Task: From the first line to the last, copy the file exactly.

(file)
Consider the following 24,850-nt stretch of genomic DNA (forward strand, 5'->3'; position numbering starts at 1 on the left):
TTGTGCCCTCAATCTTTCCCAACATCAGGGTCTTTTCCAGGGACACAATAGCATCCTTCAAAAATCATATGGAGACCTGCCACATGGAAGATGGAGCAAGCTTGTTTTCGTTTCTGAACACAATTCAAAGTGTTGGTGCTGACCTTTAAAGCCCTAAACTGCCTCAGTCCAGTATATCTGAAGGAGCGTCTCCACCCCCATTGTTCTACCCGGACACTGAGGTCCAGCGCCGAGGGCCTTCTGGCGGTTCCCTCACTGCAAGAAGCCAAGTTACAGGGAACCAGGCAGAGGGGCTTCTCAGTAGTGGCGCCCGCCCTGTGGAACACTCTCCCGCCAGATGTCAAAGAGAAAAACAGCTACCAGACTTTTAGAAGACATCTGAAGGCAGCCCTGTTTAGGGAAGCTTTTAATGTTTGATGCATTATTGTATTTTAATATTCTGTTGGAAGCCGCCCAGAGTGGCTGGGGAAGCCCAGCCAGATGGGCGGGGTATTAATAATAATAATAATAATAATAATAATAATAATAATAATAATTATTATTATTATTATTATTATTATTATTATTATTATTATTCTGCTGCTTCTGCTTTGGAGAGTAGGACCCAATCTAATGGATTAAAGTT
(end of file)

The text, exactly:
Consider the following 24,850-nt stretch of genomic DNA (forward strand, 5'->3'; position numbering starts at 1 on the left):
TTGTGCCCTCAATCTTTCCCAACATCAGGGTCTTTTCCAGGGACACAATAGCATCCTTCAAAAATCATATGGAGACCTGCCACATGGAAGATGGAGCAAGCTTGTTTTCGTTTCTGAACACAATTCAAAGTGTTGGTGCTGACCTTTAAAGCCCTAAACTGCCTCAGTCCAGTATATCTGAAGGAGCGTCTCCACCCCCATTGTTCTACCCGGACACTGAGGTCCAGCGCCGAGGGCCTTCTGGCGGTTCCCTCACTGCAAGAAGCCAAGTTACAGGGAACCAGGCAGAGGGGCTTCTCAGTAGTGGCGCCCGCCCTGTGGAACACTCTCCCGCCAGATGTCAAAGAGAAAAACAGCTACCAGACTTTTAGAAGACATCTGAAGGCAGCCCTGTTTAGGGAAGCTTTTAATGTTTGATGCATTATTGTATTTTAATATTCTGTTGGAAGCCGCCCAGAGTGGCTGGGGAAGCCCAGCCAGATGGGCGGGGTATTAATAATAATAATAATAATAATAATAATAATAATAATAATAATTATTATTATTATTATTATTATTATTATTATTATTATTATTCTGCTGCTTCTGCTTTGGAGAGTAGGACCCAATCTAATGGATTAAAGTT